The site seems to be going somewhat dead, but I figured I'd put this out there anyways. I recall a few questions about what can and cannot be recycled, so I saw this and decided to post it. As this shows, even the most zealous recycler can end up disappointed with results if the batch gets contaminated by the wrong plastics.
|Good to recycle||Bad to recycle||Notes|
|Unbroken glass containers
Clear is the most valuable. Lids can go with metal.
|Ceramics, pyrex, tablware, windows, lightbulbs, mirrors. Broken glass is hard to sort.||Only bottle glass is acceptable. Ceramics contaminate glass. Glass is normally color sorted for recycling.|
|Clean dry newspapers &
|Rubber bands, plastic bags, product samples, water, dirt, mold or other contamination.||Pack newspapers tightly in large brown grocery sacks or tie with natural twine. Keep dry.|
|Empty metal cans, caps, lids, bands and foil||Full cans, spray cans unless instructed, cans with paint or hazardous waste.||Metals can be recycled again and again.|
|Plastic stamped #1 or #2
on the bottom. Some areas only accept clear plastic or certain shapes.
|Plastic types #3, #4, #5, #6 or especially #7. Caps are usually a different type from the bottle - toss if unmarked.||Even a small amount of the wrong type of plastic can ruin a melt. Much plastic collected for recycling is actually landfilled.|
|Grocery bags, most clear plastic bags especially if marked #2 or #4||Paper, water, dirt, mold or other contamination.||Reduce your need; reuse bags until they're torn. Use old bags to pick up dog waste. Many grocery stores have a barrel for recycling old bags.</td>|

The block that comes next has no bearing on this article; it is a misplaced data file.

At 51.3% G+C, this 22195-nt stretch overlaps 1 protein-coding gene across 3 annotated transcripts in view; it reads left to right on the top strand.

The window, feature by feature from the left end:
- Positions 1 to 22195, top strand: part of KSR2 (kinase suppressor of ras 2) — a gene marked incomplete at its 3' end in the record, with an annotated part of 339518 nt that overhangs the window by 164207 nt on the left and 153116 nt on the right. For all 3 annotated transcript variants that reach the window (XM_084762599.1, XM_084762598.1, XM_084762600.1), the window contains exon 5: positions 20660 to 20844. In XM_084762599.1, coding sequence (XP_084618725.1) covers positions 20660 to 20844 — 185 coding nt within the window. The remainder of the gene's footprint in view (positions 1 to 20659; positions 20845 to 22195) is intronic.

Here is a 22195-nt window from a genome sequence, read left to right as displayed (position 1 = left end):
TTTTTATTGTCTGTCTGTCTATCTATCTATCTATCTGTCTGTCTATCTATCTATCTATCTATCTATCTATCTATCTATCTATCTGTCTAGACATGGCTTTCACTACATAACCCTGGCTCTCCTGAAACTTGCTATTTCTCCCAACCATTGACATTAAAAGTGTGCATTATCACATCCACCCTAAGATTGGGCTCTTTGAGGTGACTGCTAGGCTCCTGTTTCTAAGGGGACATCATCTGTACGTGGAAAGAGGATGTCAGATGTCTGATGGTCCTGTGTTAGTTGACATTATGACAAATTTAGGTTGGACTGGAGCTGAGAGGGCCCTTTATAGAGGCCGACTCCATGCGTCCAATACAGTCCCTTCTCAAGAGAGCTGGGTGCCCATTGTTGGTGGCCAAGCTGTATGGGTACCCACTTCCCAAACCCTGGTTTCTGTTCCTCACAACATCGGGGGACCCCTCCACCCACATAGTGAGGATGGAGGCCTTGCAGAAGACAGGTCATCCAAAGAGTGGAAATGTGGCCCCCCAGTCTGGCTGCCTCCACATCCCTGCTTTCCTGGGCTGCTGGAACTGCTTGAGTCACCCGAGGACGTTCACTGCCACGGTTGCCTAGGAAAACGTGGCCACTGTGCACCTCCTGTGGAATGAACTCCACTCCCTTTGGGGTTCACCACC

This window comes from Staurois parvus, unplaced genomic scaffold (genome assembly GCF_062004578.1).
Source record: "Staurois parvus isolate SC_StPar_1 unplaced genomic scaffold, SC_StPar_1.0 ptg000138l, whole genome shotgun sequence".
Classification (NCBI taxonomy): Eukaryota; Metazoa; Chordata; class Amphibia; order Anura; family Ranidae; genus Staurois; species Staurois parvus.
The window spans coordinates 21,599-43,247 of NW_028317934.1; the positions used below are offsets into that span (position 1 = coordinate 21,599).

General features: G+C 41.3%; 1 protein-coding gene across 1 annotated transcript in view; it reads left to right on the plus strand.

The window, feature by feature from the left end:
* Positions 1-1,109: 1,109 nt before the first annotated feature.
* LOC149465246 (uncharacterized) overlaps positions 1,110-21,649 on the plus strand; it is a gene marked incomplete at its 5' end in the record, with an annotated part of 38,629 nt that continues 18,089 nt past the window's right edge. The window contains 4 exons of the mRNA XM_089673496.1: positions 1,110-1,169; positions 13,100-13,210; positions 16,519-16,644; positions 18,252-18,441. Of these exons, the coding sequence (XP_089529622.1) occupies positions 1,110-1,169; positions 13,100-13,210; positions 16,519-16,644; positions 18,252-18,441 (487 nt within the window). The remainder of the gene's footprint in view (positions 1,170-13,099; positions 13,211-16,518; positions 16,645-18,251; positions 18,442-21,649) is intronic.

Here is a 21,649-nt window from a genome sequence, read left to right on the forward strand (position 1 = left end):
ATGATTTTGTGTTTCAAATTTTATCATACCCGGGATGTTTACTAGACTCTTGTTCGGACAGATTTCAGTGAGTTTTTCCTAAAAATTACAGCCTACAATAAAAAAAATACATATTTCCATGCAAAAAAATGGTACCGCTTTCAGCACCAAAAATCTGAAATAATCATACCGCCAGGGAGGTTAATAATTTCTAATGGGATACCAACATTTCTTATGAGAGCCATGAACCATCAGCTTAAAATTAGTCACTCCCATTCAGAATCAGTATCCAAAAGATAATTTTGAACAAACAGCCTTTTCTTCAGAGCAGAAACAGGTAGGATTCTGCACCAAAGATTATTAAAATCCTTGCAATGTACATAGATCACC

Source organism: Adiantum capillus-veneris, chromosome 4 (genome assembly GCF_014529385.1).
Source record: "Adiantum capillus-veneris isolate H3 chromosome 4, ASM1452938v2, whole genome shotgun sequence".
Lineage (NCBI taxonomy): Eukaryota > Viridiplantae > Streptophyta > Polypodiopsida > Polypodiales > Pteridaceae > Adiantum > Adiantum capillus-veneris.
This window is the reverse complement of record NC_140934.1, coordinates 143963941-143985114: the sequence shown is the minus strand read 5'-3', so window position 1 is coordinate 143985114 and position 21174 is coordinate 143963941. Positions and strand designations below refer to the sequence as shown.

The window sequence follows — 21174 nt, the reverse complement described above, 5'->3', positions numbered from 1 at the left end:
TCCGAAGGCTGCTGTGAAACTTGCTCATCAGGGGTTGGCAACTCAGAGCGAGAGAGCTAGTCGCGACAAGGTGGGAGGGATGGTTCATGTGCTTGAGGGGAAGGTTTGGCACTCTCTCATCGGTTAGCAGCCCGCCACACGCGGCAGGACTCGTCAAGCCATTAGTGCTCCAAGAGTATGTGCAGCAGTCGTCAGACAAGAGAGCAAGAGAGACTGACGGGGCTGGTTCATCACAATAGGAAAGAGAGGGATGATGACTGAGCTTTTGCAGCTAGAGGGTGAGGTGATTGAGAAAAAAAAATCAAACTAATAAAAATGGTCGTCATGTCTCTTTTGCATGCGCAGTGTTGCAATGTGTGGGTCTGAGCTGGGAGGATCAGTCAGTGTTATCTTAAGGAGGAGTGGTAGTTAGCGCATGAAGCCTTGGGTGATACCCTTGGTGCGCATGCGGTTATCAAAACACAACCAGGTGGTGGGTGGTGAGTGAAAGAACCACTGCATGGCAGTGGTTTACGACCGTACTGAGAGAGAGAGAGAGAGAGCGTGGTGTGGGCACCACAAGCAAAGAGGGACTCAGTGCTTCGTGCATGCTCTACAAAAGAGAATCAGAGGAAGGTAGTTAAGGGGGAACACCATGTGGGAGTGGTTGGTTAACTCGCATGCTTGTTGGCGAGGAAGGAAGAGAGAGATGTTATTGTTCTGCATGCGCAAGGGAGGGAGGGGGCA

|Mixed paper: junk mail, magazines, photocopies, computer printouts, cereal/shoe boxes, etc. (some places also take corrugated cardboard and phone books)||Stickers, napkins, tissues, waxed paper, milk cartons, carbon paper, laminated paper (fast food wraps, some food bags, drink boxes, foil), neon paper, thermal fax paper. Any wet or food stained paper.||When in doubt, throw it out.|
Paper fiber can be recycled about 7 times before it gets too small. Plastic window envelopes are ok.
|Scrap aluminum such as lawn chairs, window frames and pots||Metal parts attracted to magnets. Non-metal parts.||Aluminum is not attracted to magnets.|
|There is no need to remove labels or bands from cans and bottles. Clean only enough to prevent odors. Do not recycle containers with traces of hazardous materials. Do not recycle dirty or food stained paper.|
|Motor oil (never dump into storm drains) and Tires.||Call your garbage company, local quick-lube, tire shop or call 1-800-MOTOROIL. Old oil and old tires are serious problems.|
|Automotive batteries, sealed lead/gel-cell batteries||Keep lead out of the environment; take to an automotive or security dealer for recycling or trade in.|
|Rechargeable batteries (cordless phone, camcorder, shaver, portable appliance, computer, etc.)||Call 1-800-8BATTERY for information. Throw alkaline and heavy duty batteries in trash unless prohibited. Nickel-Cadmium rechargeable batteries contain toxins, please recycle.|
|Laser/Ink printer cartridges||Send to one of the many recyclers or refillers.|
|Household toxics (paints, oils, solvents, pesticides, cleaners)||Call your garbage company for advice. Do not dump into storm drains.|
|Computers, eyeglasses, household goods||Donate to charity. Give to a repair shop.|
|This is world's shortest comprehensive USA/Canada recycling guide. Contains generalizations; local procedures may differ. From the Consumer Recycling Guide, "www.obviously.COM/recycle/". ©1997-2003 Evergreen Industries. Remember: Unless you buy recycled products, you are not recycling.|
Info on types of commonly recycled materials: http://www.obviously.com/recycle/guides/c